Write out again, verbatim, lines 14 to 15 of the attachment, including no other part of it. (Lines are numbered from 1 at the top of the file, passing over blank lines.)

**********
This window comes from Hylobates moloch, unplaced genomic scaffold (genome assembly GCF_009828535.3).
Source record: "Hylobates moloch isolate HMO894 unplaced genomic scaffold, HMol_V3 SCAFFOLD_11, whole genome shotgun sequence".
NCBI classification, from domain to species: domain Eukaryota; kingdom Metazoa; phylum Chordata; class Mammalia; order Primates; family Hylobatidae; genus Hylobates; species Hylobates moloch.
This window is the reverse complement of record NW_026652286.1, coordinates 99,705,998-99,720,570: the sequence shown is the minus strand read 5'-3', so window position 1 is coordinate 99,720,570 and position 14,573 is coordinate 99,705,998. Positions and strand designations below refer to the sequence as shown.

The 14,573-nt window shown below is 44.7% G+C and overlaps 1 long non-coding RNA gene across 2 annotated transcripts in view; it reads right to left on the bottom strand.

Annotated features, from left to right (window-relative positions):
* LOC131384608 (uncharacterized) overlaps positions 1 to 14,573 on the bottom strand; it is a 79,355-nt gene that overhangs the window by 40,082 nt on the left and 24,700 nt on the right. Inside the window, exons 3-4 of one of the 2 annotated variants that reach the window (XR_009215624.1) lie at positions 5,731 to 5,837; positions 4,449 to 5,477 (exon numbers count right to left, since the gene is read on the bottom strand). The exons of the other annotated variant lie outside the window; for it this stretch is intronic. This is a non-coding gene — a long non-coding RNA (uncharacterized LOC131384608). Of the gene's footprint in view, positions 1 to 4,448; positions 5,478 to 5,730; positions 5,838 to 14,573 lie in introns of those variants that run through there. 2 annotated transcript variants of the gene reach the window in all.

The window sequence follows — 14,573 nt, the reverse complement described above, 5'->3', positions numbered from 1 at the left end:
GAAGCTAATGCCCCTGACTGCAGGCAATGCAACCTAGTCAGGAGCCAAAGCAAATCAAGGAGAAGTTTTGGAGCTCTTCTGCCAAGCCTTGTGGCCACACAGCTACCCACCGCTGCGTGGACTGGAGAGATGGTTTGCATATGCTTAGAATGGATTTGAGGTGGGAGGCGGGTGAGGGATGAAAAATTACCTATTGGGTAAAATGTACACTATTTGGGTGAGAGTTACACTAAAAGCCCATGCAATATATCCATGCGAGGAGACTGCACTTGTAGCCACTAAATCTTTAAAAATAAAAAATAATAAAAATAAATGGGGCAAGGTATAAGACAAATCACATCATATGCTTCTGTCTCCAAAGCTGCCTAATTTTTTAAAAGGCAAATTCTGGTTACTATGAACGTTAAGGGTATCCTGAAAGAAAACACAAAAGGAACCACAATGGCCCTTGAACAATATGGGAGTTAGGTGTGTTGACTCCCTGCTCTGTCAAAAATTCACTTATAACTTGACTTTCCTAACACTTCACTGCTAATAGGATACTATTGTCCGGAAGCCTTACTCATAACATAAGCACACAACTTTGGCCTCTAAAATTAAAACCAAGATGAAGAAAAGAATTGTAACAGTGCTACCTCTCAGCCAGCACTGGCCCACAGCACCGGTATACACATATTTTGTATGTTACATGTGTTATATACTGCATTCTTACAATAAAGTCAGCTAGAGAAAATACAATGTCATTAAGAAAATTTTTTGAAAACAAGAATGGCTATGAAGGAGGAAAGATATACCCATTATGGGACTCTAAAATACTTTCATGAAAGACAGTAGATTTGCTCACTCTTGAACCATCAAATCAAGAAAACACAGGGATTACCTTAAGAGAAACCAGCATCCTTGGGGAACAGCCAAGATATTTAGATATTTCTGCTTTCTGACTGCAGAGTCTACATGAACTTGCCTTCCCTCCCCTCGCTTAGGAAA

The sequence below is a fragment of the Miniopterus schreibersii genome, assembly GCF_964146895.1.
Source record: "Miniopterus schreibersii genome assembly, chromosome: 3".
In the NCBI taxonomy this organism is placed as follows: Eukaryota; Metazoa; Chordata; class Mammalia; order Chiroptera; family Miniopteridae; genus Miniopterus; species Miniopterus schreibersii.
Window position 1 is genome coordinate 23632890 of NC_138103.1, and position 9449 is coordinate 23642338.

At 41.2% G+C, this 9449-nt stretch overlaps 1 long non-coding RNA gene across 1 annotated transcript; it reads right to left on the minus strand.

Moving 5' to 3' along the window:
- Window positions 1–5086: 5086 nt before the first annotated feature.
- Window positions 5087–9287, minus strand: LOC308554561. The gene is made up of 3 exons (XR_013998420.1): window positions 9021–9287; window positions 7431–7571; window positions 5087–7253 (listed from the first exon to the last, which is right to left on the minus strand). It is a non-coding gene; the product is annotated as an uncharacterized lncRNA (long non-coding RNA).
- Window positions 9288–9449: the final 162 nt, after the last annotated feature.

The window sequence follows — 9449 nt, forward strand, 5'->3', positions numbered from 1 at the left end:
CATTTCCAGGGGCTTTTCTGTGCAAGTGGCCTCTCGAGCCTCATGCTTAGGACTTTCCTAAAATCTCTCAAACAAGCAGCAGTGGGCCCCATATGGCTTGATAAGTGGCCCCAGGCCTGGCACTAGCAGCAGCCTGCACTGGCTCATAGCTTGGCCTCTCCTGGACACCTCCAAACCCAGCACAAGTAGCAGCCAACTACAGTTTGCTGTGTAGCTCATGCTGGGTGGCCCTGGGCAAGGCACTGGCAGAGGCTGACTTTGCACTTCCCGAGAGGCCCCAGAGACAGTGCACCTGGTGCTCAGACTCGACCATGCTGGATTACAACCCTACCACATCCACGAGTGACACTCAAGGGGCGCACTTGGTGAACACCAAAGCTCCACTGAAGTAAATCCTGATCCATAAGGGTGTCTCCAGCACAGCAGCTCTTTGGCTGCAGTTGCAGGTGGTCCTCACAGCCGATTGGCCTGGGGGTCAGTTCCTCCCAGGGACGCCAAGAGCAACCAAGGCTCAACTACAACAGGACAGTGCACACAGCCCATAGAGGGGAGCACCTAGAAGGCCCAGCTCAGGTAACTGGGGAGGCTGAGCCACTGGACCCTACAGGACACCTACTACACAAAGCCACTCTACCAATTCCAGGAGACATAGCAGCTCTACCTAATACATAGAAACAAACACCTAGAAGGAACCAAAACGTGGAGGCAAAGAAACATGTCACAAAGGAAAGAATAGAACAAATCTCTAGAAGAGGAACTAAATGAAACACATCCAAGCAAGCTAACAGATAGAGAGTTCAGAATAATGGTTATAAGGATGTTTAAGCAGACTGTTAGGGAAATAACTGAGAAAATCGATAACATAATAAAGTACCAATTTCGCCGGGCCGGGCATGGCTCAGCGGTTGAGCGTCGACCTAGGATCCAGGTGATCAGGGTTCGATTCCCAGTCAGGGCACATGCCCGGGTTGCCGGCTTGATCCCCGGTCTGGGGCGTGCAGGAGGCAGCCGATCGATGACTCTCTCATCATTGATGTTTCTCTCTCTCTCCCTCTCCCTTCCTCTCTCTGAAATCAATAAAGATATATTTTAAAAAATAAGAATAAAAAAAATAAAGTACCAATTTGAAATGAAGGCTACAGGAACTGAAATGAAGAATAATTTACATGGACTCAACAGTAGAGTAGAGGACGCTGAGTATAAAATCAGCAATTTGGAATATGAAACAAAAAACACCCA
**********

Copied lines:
At 41.2% G+C, this 9449-nt stretch overlaps 1 long non-coding RNA gene across 1 annotated transcript; it reads right to left on the minus strand.

Moving 5' to 3' along the window: